Moving up to the 27-inch models you'll find a 3.2GHz quad-core, Intel Core i5 (£1,449) or 3.4GHz quad-core, Intel Core i5 (£1599), which feature faster 1TB hard drives, more powerful NVIDIA graphics processors, and 8GB RAM which can be upgraded easily by the user to 16 or 32GB. For the very best though you'll need to go to the amazing iMac with 5K retina display (£1999), which boasts top notch components and of course that gorgeous display.
As with the MacBook Airs, you can upgrade various aspects of each iMac, including RAM, storage, and in some cases the CPU. The entry-level iMac is a notable exception, having only the option to upgrade the storage. We would definitely recommend this, as the extra £200 spent on a Fusion drive will noticeably improve the day to day performance.
iMac vs MacBook Air: Comparing the choices
With computers being so powerful these days, it makes good financial sense to not overpay for features you'll most likely never use. If your intended use for your device involves not much more than general media consumptions (watching films, listening to music), internet browsing, social media, and office-style productivity, then you should consider the entry-level models in both the iMac and MacBook Air line up.
While the MacBook Airs are still powerful laptops, they are intended more for day-to-day use rather than serious content creation, or computationally demanding task such as gaming. So, if these are your goals, then the more powerful iMacs will be a better fit, or indeed a MacBook Pro. If you're into photography or videography then the colour rich, expansive screens, and larger storage, of the iMacs are a distinct advantage when it comes to reviewing and editing your media.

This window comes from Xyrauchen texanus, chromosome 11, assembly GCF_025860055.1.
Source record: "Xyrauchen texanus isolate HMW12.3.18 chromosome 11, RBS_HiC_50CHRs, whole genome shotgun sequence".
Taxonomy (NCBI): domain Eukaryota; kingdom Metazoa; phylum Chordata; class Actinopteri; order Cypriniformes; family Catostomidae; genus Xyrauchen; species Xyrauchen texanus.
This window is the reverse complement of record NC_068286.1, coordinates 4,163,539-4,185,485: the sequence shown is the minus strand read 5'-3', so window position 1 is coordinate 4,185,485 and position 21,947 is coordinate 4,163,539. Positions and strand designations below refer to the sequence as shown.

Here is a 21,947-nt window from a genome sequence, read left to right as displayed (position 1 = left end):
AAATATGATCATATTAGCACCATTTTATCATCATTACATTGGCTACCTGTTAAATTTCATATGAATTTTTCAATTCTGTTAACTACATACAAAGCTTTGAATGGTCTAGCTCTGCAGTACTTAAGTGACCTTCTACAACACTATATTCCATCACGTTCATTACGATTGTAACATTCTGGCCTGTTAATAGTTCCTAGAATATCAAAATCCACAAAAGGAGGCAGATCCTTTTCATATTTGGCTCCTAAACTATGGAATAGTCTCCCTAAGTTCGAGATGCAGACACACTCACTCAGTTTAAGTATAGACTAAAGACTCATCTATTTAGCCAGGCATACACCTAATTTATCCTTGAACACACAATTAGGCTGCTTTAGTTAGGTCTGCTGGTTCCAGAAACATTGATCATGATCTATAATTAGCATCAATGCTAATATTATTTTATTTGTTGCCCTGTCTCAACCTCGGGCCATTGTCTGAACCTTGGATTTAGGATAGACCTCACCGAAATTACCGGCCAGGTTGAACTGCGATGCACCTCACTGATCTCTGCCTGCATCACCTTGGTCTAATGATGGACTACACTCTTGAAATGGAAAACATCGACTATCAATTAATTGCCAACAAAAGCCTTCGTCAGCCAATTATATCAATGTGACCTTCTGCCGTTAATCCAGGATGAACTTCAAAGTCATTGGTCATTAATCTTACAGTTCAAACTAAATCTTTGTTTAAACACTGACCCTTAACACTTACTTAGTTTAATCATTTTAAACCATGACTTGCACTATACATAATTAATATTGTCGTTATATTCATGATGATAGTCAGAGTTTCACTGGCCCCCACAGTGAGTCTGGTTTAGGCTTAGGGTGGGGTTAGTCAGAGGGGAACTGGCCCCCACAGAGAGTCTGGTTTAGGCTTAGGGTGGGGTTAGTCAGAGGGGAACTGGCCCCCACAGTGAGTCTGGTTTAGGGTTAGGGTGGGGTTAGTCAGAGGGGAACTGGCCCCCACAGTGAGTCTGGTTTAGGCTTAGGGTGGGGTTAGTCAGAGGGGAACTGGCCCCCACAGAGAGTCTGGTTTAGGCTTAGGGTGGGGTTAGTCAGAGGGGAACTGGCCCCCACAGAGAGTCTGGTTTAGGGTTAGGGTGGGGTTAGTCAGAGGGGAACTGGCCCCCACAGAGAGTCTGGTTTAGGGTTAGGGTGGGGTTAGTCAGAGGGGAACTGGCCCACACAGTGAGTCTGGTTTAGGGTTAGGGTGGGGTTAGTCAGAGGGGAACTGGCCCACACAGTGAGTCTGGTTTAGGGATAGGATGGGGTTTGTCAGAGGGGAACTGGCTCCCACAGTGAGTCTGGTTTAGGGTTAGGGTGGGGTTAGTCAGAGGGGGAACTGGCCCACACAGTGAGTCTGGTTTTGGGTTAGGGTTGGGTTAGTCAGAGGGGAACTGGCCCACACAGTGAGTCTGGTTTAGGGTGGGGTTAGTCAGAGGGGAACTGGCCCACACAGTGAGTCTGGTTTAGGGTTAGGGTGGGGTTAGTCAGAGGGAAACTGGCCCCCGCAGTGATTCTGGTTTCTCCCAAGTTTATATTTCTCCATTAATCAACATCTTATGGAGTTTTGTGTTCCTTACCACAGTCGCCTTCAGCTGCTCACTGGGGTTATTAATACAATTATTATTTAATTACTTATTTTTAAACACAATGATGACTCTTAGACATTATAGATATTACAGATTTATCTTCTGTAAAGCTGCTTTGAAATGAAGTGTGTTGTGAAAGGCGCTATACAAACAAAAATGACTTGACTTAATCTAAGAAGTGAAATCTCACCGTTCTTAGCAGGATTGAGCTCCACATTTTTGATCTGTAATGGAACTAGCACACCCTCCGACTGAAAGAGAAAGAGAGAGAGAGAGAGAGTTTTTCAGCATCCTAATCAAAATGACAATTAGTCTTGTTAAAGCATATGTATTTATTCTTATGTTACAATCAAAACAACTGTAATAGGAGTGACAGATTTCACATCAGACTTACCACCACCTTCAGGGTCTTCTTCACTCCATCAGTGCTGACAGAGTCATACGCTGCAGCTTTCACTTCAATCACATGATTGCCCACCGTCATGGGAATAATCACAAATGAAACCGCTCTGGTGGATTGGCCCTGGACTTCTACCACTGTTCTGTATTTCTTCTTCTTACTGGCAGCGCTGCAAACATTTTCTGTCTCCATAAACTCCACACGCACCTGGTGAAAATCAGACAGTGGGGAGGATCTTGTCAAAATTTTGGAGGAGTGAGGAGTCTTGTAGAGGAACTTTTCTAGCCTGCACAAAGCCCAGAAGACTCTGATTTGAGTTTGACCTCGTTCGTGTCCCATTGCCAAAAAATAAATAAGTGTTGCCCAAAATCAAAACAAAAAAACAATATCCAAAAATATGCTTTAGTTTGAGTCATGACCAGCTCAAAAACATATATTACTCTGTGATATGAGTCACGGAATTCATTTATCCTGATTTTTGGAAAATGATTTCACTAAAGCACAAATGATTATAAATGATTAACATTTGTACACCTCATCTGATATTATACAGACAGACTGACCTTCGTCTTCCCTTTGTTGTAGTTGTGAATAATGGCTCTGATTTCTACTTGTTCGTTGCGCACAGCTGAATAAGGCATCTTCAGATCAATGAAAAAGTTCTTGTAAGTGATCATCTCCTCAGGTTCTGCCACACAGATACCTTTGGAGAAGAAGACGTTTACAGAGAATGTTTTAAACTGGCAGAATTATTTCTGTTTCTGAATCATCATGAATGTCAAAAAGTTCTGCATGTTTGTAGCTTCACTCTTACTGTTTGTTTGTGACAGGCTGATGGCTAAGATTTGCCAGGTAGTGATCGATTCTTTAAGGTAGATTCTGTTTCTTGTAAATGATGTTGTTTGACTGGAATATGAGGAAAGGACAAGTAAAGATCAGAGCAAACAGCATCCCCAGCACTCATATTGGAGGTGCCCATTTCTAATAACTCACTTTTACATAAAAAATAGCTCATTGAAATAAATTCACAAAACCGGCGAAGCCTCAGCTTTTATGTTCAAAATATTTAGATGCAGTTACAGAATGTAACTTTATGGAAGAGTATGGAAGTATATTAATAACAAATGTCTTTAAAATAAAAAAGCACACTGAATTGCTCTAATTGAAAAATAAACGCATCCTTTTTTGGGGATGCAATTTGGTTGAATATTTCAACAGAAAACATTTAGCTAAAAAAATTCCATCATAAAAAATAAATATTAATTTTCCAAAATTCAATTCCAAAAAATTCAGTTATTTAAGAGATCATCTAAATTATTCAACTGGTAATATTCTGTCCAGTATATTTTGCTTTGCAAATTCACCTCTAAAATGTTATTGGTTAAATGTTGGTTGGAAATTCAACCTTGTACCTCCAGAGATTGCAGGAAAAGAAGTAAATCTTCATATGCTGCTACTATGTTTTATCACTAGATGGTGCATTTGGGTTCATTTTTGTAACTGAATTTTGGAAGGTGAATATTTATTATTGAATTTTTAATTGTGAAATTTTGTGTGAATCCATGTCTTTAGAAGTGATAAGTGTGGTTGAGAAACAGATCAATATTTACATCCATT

But, of course, if you're a student, travel a lot with work, or don't have a lot of space at home to dedicate to a desk, the MacBook Airs are amazingly light, and will get most jobs done with little fuss.
iMac vs MacBook Air: How the cheapest models compare
At first glance the £749 11-inch MacBook Air and £899 21-inch entry level iMac might seem a world apart, but they actually share much of their internal components. In fact the iMac has the same 1.4GHz dual-core, Intel Core i5 CPU as all the MacBook Airs, and also shares the same graphical capabilities. It's no great surprise then that when we compared the iMac and the 11-inch MacBook Air in our labs we discovered that the MacBook Air actually managed to outperform its big brother in some areas, scoring 139 in our Speedmark 9 tests, compared to the 116 score of the entry-level iMac.
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